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Frances McDormand calls for 'inclusion riders' - but what are they?

THE OSCARS(r) - The 90th Oscars(r) broadcasts live on Oscar(r) SUNDAY, MARCH 4, 2018, at the Dolby Theatre® at Hollywood & Highland Center® in Hollywood, on the ABC Television Network. (Ed Herrera via Getty Images) FRANCES MCDORMAND

There’s no arguing that this awards season showed genuine signs of genuine progress in post-Weinstein Hollywood — symbolically, at least. Black dresses, enamel Time’s Up pins and powerhouse speeches (thanks, as always, Oprah) were emblems of, here’s hoping, a more inclusive future for people other than the ever-lucky white, straight guy.

But just before the dresses and pins were doffed for another year, in blazed Frances McDormand — winner of the Best Actress Oscar for her performance as a bilious, grieving mother in Three Billboards Outside Ebbing, Missouri — offering a practical, not-just-performative solution to Hollywood’s dearth of diversity: Inclusion riders.

Now, if you had to Google that (I heard “inclusion writers,” myself), you’re not alone.

But this little-known contractual clause could legitimately and visibly overhaul the established roster of silver-screen talent.

So, what is an inclusion rider (not writer!), anyway?

It’s an “equity clause” that an actor can have written into their contract, which requires a film’s cast and crew to meet a certain threshold of diversity that reflects societal demographics (e.g., a 50-50 gender split). It’s essentially a way to weed out biases at the casting stage, however unconscious they may be. The clause was originally introduced in a 2016 TED Talk by Dr. Stacy Smith, founder of the Annenberg Inclusion Initiative at the University of Southern California.

In a post-Oscars interview with The Guardian, Smith elaborated that “the goal is that talent can take the inclusion rider and adopt it in ways that make sense for their values and their beliefs,” she said. With that wiggle room in mind, Smith suggested that, regardless of the requested percentages, the clause could have broader implications for fair pay and representation among groups historically denied both (LGBTQ talent and people of colour or with disabilities, for example). And if the clause was violated? Smith says the contract could also stipulate that the film’s distributors “pay a penalty to a fund that supports female directors and other underrepresented groups.”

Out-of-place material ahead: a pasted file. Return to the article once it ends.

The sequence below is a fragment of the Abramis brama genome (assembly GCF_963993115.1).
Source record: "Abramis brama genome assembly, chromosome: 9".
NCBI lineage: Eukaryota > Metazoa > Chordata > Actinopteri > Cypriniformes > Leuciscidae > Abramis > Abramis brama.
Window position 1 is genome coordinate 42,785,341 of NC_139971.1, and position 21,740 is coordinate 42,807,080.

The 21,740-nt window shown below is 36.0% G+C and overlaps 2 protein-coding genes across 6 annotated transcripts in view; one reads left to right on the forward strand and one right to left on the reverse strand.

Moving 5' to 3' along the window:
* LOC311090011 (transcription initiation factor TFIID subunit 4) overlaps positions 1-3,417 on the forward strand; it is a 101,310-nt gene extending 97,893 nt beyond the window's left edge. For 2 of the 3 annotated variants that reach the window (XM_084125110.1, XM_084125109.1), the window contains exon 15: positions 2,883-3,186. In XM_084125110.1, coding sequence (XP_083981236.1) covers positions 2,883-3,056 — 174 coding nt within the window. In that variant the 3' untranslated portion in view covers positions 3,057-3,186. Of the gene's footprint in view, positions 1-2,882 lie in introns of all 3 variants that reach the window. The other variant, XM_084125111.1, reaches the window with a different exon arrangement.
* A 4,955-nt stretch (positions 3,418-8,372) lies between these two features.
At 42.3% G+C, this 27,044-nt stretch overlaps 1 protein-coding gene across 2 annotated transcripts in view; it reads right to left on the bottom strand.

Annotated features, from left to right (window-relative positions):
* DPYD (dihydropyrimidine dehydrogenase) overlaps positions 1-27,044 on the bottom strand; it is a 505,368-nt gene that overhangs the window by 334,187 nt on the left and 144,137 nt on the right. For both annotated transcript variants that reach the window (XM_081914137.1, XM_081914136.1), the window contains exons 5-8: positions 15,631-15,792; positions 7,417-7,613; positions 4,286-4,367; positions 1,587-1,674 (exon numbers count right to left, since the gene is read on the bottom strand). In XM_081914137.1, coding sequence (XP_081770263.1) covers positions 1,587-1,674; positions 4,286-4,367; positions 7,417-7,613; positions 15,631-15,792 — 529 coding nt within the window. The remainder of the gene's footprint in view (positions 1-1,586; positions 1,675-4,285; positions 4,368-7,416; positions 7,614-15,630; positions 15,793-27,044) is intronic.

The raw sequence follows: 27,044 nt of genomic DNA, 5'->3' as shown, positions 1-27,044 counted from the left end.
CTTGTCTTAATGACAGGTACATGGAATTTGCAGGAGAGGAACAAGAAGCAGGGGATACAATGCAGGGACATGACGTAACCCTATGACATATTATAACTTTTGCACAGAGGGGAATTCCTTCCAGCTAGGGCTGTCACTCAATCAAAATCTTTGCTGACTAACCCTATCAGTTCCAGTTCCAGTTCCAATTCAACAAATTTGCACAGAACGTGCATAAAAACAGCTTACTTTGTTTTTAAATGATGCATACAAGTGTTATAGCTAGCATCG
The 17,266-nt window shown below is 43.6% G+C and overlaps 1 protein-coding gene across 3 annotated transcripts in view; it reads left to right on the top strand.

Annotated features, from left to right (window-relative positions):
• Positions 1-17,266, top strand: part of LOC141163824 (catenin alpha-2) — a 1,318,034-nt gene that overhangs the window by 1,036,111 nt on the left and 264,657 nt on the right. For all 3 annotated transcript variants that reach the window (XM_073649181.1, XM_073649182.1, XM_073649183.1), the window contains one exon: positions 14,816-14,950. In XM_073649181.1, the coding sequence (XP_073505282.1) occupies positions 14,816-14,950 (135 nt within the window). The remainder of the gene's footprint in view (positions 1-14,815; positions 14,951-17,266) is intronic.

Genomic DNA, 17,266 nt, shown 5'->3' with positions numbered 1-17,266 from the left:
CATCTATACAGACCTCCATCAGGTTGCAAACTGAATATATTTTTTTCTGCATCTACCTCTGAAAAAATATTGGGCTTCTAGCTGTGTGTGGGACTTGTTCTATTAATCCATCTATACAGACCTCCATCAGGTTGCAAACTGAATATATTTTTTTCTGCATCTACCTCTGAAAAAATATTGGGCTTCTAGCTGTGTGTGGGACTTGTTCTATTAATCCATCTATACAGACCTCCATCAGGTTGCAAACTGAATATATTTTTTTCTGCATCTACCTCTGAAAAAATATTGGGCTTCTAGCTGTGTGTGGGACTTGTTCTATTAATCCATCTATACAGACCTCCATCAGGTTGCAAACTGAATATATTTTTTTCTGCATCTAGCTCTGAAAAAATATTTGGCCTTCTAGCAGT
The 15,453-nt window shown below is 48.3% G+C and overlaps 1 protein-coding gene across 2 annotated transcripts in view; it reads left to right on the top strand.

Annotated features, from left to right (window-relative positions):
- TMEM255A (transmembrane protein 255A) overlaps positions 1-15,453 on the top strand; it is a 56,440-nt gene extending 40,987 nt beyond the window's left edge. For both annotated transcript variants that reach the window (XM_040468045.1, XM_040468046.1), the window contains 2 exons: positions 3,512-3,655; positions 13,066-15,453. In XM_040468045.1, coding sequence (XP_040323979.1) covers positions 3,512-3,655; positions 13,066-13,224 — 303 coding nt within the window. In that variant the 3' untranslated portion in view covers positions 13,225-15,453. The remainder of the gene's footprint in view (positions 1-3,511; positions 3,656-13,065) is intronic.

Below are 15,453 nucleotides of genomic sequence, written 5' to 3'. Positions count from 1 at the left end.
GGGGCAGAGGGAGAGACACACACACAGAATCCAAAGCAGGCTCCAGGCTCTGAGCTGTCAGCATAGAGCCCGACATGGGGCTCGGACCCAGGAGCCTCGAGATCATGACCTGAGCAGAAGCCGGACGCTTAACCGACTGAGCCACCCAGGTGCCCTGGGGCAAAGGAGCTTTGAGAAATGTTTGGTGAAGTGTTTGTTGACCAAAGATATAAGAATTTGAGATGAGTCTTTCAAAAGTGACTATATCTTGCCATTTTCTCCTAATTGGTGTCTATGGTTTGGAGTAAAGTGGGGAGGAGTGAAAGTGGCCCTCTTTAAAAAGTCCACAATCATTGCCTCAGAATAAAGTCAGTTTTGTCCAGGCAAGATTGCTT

Has a similar rule been successfully implemented in other industries?

Yes. Many companies, regardless of industry, have internal hiring quotas for diversity’s sake, but in a 2014 op-ed for The Hollywood Reporter, Smith specifically name-checked a measure already in play at the NFL. “In interviews we conducted with [film] industry decision-makers, they used masculine words (such as “authoritative”) twice as often as feminine words (“nurturing”) to describe successful film directors,” she wrote. “To battle this bias, consider the Rooney Rule, an NFL-wide commitment to considering people of color for head coaching positions. A Hollywood Rooney Rule would ask execs and studio heads to at least interview women for director jobs.”

Does this clause have legs?

Also yes — just ask Jessica Chastain, who negotiated a joint deal to guarantee co-star Octavia Spencer a higher salary for an upcoming film. Or ask 2016 Best Actress winner Brie Larson, who voiced her support on Twitter last night:

Or ask Smith, who told the Guardian she has already worked with lawyers within the film industry to craft contract language and spoken with actors interested in folding it into negotiations. Or, you could always ask McDormand, who carried on with her crusade backstage after last night’s festivities: “The fact that I just learned that after 35 years of working in the film business —we’re not going back,” she said. “The whole idea of women ‘trending’ — no, no trending. African-Americans ‘trending?’ No, no trending. It changes now. And I think the inclusion rider will have something to do with that. Power in rules.”